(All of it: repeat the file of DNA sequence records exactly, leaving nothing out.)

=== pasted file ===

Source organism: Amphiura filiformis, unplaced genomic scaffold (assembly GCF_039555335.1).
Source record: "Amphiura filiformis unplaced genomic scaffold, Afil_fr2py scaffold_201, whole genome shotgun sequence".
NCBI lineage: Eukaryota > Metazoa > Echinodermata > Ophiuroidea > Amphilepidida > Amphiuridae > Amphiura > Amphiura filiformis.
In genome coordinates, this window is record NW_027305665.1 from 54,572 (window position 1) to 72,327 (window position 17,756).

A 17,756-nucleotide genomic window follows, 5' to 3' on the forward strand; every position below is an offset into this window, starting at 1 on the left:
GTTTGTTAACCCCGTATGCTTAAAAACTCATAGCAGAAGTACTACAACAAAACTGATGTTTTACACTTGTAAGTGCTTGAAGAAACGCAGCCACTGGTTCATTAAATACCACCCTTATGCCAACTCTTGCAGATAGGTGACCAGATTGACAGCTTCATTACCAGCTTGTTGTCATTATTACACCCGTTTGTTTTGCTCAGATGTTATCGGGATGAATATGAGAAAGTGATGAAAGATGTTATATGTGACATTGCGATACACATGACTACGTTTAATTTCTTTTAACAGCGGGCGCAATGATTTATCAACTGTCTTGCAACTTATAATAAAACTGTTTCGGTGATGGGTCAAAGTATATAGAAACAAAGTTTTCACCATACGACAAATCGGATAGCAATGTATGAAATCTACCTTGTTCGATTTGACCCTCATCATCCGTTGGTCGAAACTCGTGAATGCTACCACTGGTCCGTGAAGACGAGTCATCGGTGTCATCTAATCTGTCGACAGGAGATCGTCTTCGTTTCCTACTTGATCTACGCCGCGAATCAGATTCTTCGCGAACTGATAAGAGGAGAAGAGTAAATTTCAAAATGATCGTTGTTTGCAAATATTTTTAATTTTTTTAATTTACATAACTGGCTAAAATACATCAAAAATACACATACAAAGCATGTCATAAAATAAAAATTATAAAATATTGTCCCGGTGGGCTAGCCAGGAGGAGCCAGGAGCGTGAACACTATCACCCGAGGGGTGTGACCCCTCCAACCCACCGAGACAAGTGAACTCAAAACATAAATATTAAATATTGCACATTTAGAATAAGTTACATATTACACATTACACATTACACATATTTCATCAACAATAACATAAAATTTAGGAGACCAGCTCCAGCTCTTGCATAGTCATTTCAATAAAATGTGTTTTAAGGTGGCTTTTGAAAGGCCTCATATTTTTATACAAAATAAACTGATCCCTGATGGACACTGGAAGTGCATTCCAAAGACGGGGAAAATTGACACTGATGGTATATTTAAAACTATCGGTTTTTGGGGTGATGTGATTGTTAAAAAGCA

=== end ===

Source organism: Amphiura filiformis, unplaced genomic scaffold (assembly GCF_039555335.1).
Source record: "Amphiura filiformis unplaced genomic scaffold, Afil_fr2py scaffold_201, whole genome shotgun sequence".
NCBI lineage: Eukaryota > Metazoa > Echinodermata > Ophiuroidea > Amphilepidida > Amphiuridae > Amphiura > Amphiura filiformis.
In genome coordinates, this window is record NW_027305665.1 from 54,572 (window position 1) to 72,327 (window position 17,756).

A 17,756-nucleotide genomic window follows, 5' to 3' on the forward strand; every position below is an offset into this window, starting at 1 on the left:
GTTTGTTAACCCCGTATGCTTAAAAACTCATAGCAGAAGTACTACAACAAAACTGATGTTTTACACTTGTAAGTGCTTGAAGAAACGCAGCCACTGGTTCATTAAATACCACCCTTATGCCAACTCTTGCAGATAGGTGACCAGATTGACAGCTTCATTACCAGCTTGTTGTCATTATTACACCCGTTTGTTTTGCTCAGATGTTATCGGGATGAATATGAGAAAGTGATGAAAGATGTTATATGTGACATTGCGATACACATGACTACGTTTAATTTCTTTTAACAGCGGGCGCAATGATTTATCAACTGTCTTGCAACTTATAATAAAACTGTTTCGGTGATGGGTCAAAGTATATAGAAACAAAGTTTTCACCATACGACAAATCGGATAGCAATGTATGAAATCTACCTTGTTCGATTTGACCCTCATCATCCGTTGGTCGAAACTCGTGAATGCTACCACTGGTCCGTGAAGACGAGTCATCGGTGTCATCTAATCTGTCGACAGGAGATCGTCTTCGTTTCCTACTTGATCTACGCCGCGAATCAGATTCTTCGCGAACTGATAAGAGGAGAAGAGTAAATTTCAAAATGATCGTTGTTTGCAAATATTTTTAATTTTTTTAATTTACATAACTGGCTAAAATACATCAAAAATACACATACAAAGCATGTCATAAAATAAAAATTATAAAATATTGTCCCGGTGGGCTAGCCAGGAGGAGCCAGGAGCGTGAACACTATCACCCGAGGGGTGTGACCCCTCCAACCCACCGAGACAAGTGAACTCAAAACATAAATATTAAATATTGCACATTTAGAATAAGTTACATATTACACATTACACATTACACATATTTCATCAACAATAACATAAAATTTAGGAGACCAGCTCCAGCTCTTGCATAGTCATTTCAATAAAATGTGTTTTAAGGTGGCTTTTGAAAGGCCTCATATTTTTATACAAAATAAACTGATCCCTGATGGACACTGGAAGTGCATTCCAAAGACGGGGAAAATTGACACTGATGGTATATTTAAAACTATCGGTTTTTGGGGTGATGTGATTGTTAAAAAGCA